I sympathize greatly with your question here. My education and passion has been in the area of economic development for the less advantaged. We need to distinguish between relief, rehabilitation, and development. My central point is that ?living simply that others my simply live? tends to frame things as zero-sum, where our gain is someone else?s loss and the solution is we do with less so others get more.
As Christians, It think we absolutely need to be doing more and too much of what we are already doing in gifts and mission trips is offering relief where rehabilitation and development are needed, thus dehumanizing those we seek to help and creating dependencies. Furthermore, redistribution is not as easy at it first appears. Great corruption, dysfunctional social structures, and lack of physical infrastructure are characteristic of societies with mass poverty. The societal soil from which a sustaining economic eco-system might spring is so unhealthy that aid is like trying to flowers in a bed of rocks. The societal soil needs tending for relief to work.
My passion to minister to the least of these is a big motivator for me in wanting to know how economic systems work. I?m with you that we who have the resources need to be less absorbed with material and status comforts. I just concerned that when we frame the issues incorrectly, no matter how well intended or seemingly justice oriented, we often thwart the good the might be done and even do unintended harm.



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EricG

posted September 30, 2009 at 11:39 am


Michael,
I was worried when I started reading your post, but was more happy with the balancing comments you made at the end. I also cringe when I hear “live simply so that others may simply live,” which ignores the economic realities. But from my perspective, the far greater danger today is from the collective action problem we have related to the environment; comments at the beginning of your post could be read to suggest too much optimism that markets will self correct the problem.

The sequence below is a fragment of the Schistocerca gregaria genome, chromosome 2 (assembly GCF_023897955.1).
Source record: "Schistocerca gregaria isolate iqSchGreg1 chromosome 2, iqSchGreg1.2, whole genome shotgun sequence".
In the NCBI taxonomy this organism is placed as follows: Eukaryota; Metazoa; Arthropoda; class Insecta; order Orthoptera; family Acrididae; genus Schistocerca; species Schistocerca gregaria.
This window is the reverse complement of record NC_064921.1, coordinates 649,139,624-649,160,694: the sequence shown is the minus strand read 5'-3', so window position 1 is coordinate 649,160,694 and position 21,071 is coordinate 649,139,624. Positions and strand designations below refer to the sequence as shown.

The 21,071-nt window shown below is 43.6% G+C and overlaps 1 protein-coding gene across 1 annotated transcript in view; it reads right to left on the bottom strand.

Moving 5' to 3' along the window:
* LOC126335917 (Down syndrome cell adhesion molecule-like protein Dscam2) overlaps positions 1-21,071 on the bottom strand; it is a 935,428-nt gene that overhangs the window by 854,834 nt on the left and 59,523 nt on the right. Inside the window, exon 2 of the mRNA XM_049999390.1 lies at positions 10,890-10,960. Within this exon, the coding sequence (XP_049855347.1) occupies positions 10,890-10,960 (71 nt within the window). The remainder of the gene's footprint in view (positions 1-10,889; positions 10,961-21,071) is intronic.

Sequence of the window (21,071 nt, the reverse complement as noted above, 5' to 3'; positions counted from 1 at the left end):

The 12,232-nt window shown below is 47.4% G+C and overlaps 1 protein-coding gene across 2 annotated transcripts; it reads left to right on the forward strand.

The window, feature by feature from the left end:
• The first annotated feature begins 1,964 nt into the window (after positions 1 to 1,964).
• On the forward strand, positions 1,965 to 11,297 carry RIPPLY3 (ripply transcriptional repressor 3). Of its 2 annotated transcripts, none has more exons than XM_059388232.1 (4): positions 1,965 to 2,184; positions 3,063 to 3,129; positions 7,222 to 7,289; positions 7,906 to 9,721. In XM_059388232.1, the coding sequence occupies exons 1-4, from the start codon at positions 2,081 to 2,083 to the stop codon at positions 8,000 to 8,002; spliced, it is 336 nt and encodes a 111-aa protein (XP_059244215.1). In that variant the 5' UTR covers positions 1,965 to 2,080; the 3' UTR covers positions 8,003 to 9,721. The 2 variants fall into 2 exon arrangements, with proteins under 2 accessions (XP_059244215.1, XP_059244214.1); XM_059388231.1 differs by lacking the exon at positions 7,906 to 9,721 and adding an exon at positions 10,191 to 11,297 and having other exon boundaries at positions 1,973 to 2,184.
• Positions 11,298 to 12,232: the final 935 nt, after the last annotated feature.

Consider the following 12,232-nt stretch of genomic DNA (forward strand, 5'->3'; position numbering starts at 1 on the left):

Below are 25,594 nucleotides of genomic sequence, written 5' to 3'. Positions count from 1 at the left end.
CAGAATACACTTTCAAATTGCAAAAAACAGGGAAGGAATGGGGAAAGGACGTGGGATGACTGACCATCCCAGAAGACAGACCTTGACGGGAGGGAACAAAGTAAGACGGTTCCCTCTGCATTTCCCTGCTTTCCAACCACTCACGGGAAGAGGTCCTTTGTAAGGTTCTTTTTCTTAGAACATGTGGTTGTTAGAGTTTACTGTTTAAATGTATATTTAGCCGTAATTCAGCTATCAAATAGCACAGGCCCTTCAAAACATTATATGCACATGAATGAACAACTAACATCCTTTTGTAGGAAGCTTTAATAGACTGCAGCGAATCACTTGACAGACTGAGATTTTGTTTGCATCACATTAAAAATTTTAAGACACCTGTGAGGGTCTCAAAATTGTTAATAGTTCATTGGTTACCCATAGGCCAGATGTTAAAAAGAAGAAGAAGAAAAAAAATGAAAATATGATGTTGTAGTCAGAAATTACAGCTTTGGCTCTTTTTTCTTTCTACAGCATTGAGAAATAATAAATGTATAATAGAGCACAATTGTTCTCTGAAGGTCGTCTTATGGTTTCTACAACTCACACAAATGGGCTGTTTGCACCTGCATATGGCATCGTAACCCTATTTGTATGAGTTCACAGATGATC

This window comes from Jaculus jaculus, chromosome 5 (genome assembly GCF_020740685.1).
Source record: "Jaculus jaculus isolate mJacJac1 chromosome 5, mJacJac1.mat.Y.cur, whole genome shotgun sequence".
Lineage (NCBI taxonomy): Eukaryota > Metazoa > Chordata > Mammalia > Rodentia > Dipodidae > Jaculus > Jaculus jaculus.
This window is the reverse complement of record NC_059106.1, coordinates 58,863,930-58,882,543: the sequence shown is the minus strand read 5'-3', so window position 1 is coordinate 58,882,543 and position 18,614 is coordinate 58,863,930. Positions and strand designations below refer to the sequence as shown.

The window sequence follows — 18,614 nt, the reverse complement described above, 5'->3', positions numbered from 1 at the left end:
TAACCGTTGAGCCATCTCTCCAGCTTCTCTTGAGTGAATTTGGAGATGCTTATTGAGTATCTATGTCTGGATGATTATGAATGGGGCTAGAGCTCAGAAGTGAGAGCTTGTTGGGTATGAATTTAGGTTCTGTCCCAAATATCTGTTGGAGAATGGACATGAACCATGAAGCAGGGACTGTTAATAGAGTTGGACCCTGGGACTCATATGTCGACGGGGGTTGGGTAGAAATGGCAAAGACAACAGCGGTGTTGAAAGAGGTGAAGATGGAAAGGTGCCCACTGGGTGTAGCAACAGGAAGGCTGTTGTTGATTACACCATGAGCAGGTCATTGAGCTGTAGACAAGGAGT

Much of economics is targeted at dealing with exernalities, which are costs we as individuals do not internalize when we make decisions. Economic degredation is a prime example: As an individual, I don’t internalize the entirety of the cost of the waste I myself generate. Neither does anyone else. So, if we are each acting in our own self interest, we generate far more waste than is efficient. Markets cannot self correct for this sort of externality in all instances. Carbon emissions is a prime example, where we really need global government intervention to correct market failure. This is fairly standard economics-type analysis, and I’m concerned that we not downplay it.



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Michael W. Kruse

posted September 30, 2009 at 12:04 pm


JKG #4
What you are describing is probably beyond the context of this post and series but it is at the core of the questions we need to be engaged in. That is why we need to have healthy dialog between science, economics, and theology, … and why the absence of such a dialog is such a travesty in the church.
I’m concerned about everything you mention. But I add the additional cost: The good we fail to do because we are too risk averse. There are great unknown costs and benefits no matter what our choices with innovation.
Have you read sociologist Anthony Giddens Runaway World: How Globalization is reshaping our lives? Here is a lengthy quote from his chapter on how we deal with risk and finding the middle way between scaremongering (overstating risk) and cover-up (understating risk):
“Let me move towards some conclusions and at the same time try to make sure my arguments are clear. Our age is not more dangerous ? not more risky ? than those of earlier generations, but the balance of risks and dangers has shifted. We live in a world where hazards created by ourselves are as, or more, threatening that those that come from outside. Some of these are genuinely catastrophic, such as global ecological risk, nuclear proliferation or the meltdown of the world economy. Others affect us as individuals much more directly, for instance those involved in diet, medicine or even marriage.
An era such as ours will inevitably breed religious revivalism and diverse New Age philosophies, which turn against a scientific outlook. Some ecological thinkers have become hostile to science, and even to rational thought more generally, because of ecological risks. This isn?t an attitude that makes much sense. We wouldn?t even know about these risks without scientific analysis. However, our relationship to science, for reasons already given, won?t and can?t be the same as in previous times.
We do not currently posess institutions which allow us to monitor technological change, nationally or globally. The BSE debacle in Britain and elsewhere [cover-up charges because of slow response to mad cow disease] might have been avoided if public dialogue had been established about technological change and its problematic consequences. More public means of engaging with science and technology wouldn?t do away with the quandary of scaremongering versus cover-ups, but might allow us to reduce some of its more damaging consequences.